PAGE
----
Queen’s Park House is a double-fronted Edwardian property – set in the titular west London neighbourhood – which Daytrip has taken from a series of run-down and characterless bedsits to a calm, contemporary home for a TV producer and his family.
As the house had lost many of its Edwardian features, the studio devised contemporary takes on these details.
Among them are the cherry wood “portals” by London carpenter Studio Manolo, which have replaced the architraves that once surrounded doors throughout the house.
Daytrip extended the home with a bold new double-height volume to the rear, accommodating a hybrid kitchen-dining-living space and an open gallery housing a small study. In addition, the studio created a new principal bedroom suite at loft level.
Daytrip’s approach to the layout focused on maximising the feeling of space by opening up the connection points between previously discrete rooms.
Stepping away from the traditional idea of a central corridor, the studio shifted the main route through the house to take in each room in turn.
The spaces are differentiated by a drop in levels, as part of the semi-open broken-plan layout devised by Daytrip.
While these spaces retain their own individual functions and character, there is now a closer relationship between the individual rooms.
“Traditional homes are full of dead ends where rooms feel secluded and separated,” Daytrip told Dezeen. “We wanted to create more connections.
“It felt appropriate for a modern family lifestyle to create an easy and accessible route, from arrival down through the social spaces.”
The “arrival room” with its central table by local furniture maker Edward Collinson was designed to create a sense of calm to reframe the family’s mindset as they return home.
On a practical level, this room also provides storage for all of the family’s coats, shoes and bags, concealed behind panelling that’s an inverted version of the typical period panelling found in Edwardian homes.
Throughout the house, cherry timber was used in combination with the darker tones of the fumed oak floors.
“We enjoy the smoky effect of the fumed oak and used the warmer tones of the cherry as a counterpoint to that,” the practice said. “We like to use timber to create a tonal background, as it brings more depth to a room than paint alone.”
From the foyer, steps descend into a more intimate snug, which is lined with umber-toned textured wallpaper and cherry timber shelving. This creates a darker, more cosy atmosphere that contrasts with the previous space.
More steps link the snug to the newly extended kitchen, dining and living room.
Here, floor-to-ceiling glass doors open the space up to the minimalist courtyard garden beyond – designed by regular Daytrip collaborator Tyler Gold Finch Gardens.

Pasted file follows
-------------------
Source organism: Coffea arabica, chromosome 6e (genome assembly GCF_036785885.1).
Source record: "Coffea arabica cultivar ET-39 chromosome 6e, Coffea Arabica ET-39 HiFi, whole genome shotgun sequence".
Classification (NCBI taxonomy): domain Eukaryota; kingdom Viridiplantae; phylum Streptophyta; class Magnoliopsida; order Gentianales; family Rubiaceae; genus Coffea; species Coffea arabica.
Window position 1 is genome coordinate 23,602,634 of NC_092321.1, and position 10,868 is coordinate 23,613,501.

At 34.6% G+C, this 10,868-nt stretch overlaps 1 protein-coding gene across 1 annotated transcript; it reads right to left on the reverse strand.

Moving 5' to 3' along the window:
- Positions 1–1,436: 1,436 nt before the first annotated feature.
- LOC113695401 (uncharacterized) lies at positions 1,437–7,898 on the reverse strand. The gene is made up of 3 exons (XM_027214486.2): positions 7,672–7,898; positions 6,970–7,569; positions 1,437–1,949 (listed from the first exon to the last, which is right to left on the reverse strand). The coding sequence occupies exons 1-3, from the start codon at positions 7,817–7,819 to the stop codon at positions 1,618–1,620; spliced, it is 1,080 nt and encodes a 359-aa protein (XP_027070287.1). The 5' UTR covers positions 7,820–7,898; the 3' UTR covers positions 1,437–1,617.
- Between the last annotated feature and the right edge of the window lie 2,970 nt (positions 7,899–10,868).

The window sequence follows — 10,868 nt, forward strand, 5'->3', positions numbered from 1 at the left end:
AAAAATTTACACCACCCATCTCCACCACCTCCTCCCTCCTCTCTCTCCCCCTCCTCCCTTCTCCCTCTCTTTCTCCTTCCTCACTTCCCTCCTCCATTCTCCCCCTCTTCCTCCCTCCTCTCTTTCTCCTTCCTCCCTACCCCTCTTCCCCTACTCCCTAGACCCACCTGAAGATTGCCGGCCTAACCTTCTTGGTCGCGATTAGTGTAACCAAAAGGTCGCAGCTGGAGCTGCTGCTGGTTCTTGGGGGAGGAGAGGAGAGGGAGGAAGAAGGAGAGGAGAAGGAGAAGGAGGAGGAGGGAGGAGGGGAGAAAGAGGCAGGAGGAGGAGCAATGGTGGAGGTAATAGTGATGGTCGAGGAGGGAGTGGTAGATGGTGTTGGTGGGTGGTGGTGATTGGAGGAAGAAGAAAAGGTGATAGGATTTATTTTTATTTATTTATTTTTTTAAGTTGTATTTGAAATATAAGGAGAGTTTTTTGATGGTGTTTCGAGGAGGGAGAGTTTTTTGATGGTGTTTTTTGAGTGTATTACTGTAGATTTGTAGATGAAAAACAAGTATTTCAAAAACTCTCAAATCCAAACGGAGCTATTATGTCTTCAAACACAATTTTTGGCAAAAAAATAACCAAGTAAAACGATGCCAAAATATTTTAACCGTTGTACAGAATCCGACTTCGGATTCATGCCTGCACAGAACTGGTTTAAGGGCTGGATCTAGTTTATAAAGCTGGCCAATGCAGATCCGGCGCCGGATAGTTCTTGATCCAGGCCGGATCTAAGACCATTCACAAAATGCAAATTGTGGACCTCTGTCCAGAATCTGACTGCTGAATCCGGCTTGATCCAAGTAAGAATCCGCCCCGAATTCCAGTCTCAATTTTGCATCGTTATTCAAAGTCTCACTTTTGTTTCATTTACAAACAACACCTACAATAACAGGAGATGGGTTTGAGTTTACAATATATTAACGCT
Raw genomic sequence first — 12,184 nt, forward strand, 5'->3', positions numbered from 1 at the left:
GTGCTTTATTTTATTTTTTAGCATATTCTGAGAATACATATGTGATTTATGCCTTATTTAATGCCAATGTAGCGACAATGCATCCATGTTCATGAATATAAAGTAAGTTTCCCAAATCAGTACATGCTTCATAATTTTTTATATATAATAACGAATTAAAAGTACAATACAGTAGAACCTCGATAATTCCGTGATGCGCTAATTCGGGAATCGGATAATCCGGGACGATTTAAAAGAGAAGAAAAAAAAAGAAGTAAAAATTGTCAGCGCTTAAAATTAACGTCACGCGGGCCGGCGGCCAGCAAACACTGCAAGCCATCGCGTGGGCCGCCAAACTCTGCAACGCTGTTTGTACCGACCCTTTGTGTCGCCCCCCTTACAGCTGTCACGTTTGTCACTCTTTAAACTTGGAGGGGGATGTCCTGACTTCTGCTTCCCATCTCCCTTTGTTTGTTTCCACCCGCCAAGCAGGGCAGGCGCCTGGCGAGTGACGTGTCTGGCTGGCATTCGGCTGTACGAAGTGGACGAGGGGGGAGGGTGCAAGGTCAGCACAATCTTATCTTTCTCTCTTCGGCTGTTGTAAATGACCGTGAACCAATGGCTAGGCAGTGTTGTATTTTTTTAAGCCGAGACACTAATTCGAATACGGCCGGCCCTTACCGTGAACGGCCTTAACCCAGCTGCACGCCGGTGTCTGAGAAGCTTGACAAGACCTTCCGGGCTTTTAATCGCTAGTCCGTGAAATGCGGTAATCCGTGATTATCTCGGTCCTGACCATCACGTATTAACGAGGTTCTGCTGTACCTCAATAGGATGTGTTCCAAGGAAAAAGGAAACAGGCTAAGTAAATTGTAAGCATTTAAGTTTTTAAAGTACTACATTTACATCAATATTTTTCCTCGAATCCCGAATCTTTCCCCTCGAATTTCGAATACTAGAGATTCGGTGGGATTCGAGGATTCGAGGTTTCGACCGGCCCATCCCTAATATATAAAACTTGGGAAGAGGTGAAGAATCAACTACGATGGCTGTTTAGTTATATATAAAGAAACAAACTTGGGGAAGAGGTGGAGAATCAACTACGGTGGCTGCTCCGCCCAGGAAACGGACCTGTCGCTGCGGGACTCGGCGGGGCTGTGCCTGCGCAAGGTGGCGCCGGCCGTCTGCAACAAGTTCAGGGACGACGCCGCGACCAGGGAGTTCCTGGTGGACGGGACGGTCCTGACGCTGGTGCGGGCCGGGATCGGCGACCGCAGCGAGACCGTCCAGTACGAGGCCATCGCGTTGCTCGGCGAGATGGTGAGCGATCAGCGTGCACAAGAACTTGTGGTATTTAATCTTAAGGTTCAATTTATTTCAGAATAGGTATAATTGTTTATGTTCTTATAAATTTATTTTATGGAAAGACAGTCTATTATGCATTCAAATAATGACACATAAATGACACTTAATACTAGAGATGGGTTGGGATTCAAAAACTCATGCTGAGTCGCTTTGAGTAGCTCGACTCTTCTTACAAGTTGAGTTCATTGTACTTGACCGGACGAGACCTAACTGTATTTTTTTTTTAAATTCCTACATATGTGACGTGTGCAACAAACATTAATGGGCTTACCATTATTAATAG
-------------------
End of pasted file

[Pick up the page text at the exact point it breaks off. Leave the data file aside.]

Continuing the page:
Above this area, a clerestory window creates a dual-aspect outlook and frames views of the surrounding tree canopy.
The kitchen, also made by Edward Collinson, features cherry wood panelling and Fior Di Pesco marble splashbacks, while the island is topped with a solid piece of lava stone in a glazed finish.
“We build palettes that reflect the mood and character of the property, often introducing both harmony and contrast,” Daytrip said.
A poured concrete floor that was polished to a soft sheen continues out into the garden, creating a sense of seamlessness between the two spaces.
Above the kitchen floats an open gallery, decorated in shades of russet with a rust-coloured carpet by Swedish brand Kasthall.
For the home’s colour palette, Daytrip referenced its red brick front and the greenery of the nearby park with an earthy mix of rusty-reddish tones, balanced by shades of bronze and bright mossy green.
Beyond the study, the first floor is family-focused with children’s bedrooms and bathrooms, while the principal bedroom suite resides at the top of the house, benefitting from views of the London skyline.
The bedroom was designed as a comfortable retreat, enveloped by tactile grasscloth wallpaper, in a warm amber tone. There’s an emphasis on softness here, with an off-white pure wool carpet as well as floor-to-ceiling diaphanous linen curtains.
London design consultancy Monument Store was chosen to furnish and style the house.
“We liked Monument Store’s contrast of abstract and brutalist sculptural objét alongside post-modernist pieces such as the cult iconic Ekstrem chair in the gallery space, or the Tito Agnoli cane chairs in the kitchen-lounge,” Daytrip said.
The studio has completed a number of London home extensions in recent years.
The photography is by Pierce Scourfield.